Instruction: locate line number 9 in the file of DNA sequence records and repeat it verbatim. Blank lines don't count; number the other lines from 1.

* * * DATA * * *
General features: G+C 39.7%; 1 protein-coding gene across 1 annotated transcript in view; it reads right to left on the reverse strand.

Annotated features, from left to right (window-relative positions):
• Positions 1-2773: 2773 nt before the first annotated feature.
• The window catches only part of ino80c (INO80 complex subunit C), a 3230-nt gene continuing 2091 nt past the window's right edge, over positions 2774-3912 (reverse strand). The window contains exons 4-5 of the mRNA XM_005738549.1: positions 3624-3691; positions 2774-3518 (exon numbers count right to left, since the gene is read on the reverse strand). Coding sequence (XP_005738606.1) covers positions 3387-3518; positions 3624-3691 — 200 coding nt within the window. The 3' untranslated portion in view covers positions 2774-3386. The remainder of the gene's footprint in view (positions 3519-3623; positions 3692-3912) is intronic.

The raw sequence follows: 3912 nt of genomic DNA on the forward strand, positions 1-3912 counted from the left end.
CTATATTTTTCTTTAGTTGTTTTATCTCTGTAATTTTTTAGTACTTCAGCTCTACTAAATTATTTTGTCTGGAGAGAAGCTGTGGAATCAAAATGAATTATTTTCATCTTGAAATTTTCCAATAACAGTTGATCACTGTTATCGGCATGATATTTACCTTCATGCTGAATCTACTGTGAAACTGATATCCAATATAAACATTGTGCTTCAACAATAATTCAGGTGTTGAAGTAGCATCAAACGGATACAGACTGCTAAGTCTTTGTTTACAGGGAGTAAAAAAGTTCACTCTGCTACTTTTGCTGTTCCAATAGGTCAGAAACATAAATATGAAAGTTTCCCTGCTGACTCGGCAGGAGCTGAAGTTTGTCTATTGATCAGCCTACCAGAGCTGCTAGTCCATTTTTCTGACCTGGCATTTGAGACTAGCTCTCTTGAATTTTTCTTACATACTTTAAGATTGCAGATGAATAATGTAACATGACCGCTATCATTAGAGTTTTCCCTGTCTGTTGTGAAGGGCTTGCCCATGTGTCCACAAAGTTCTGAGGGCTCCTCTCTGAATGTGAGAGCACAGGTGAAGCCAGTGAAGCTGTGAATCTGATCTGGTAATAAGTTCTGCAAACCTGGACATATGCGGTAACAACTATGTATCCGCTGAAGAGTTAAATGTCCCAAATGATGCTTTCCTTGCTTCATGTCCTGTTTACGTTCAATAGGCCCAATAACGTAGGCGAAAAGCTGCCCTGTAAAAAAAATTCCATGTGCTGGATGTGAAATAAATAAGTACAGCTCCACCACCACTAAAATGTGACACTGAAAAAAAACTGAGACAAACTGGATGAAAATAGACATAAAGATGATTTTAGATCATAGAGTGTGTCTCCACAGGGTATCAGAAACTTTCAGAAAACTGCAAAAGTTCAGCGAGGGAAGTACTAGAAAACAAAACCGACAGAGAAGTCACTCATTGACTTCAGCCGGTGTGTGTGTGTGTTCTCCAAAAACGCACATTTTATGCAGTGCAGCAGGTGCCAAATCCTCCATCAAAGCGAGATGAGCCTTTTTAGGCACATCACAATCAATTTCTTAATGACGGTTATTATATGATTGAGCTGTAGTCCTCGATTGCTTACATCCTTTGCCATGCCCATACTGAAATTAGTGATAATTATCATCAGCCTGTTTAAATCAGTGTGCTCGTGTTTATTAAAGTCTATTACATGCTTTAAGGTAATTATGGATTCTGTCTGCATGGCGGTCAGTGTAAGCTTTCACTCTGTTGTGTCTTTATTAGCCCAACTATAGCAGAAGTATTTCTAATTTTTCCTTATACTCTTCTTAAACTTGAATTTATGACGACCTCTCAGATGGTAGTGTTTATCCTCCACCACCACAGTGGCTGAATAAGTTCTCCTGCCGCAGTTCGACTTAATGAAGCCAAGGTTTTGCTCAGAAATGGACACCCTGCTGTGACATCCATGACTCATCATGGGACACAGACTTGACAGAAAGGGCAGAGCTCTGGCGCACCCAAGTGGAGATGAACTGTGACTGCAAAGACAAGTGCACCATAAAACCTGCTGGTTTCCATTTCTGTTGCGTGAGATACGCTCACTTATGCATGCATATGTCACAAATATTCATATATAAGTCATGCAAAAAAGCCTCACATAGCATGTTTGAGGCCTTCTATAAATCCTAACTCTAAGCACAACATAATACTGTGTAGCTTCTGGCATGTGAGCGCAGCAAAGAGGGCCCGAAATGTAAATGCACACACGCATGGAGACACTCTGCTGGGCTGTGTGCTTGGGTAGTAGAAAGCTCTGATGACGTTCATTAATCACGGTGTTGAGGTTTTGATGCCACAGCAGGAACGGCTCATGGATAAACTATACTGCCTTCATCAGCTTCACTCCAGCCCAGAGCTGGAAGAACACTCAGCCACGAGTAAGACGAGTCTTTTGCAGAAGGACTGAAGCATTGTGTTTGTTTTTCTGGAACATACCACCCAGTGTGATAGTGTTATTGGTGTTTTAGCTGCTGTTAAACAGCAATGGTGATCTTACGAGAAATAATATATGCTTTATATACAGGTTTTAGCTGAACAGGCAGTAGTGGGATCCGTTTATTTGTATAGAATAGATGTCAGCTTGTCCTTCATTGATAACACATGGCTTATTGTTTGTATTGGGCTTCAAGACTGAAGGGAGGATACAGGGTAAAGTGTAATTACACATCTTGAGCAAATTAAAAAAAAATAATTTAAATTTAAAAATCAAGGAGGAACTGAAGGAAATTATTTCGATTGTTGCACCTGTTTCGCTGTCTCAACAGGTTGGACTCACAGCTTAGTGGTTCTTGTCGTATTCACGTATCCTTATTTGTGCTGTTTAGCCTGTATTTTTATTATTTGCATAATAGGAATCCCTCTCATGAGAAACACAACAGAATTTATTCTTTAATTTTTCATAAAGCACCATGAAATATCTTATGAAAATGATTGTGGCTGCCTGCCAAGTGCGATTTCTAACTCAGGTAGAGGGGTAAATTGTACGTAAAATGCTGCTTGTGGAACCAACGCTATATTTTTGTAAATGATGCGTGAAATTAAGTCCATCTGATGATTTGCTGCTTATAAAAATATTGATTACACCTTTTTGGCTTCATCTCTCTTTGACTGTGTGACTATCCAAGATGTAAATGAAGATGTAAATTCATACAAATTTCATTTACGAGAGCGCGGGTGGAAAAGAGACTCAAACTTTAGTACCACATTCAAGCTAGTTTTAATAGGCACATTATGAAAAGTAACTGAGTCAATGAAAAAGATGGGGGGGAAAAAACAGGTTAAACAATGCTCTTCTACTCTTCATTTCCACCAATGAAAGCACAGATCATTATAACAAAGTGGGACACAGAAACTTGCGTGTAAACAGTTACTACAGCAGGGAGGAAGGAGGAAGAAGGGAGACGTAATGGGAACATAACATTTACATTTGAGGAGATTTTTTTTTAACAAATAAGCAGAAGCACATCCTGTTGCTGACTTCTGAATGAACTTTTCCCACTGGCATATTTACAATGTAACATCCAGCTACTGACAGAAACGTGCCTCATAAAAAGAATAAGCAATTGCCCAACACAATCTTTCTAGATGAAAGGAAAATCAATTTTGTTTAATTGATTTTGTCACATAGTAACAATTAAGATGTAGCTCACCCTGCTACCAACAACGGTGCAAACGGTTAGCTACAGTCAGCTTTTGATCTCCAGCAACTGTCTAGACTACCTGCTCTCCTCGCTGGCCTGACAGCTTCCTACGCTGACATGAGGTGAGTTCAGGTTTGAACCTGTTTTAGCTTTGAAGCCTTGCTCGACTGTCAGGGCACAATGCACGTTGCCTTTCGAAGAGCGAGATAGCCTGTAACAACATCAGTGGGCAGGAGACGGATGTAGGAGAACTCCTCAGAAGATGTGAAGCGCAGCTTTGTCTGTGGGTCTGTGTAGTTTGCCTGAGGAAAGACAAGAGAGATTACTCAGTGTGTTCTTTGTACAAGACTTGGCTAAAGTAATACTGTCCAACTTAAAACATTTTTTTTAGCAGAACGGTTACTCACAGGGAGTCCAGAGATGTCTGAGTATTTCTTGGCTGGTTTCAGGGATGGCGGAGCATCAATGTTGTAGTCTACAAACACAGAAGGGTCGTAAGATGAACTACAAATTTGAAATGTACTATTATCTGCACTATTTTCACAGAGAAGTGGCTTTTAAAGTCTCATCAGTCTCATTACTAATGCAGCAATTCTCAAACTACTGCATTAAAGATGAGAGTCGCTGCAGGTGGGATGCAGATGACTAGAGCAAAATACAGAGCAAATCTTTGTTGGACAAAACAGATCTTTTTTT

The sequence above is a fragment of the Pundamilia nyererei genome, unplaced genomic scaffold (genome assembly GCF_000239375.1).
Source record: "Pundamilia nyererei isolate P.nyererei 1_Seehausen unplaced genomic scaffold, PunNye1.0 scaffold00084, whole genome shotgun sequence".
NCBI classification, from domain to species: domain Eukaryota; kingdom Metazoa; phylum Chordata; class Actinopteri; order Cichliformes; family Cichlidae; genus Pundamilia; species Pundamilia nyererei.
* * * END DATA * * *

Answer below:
NCBI classification, from domain to species: domain Eukaryota; kingdom Metazoa; phylum Chordata; class Actinopteri; order Cichliformes; family Cichlidae; genus Pundamilia; species Pundamilia nyererei.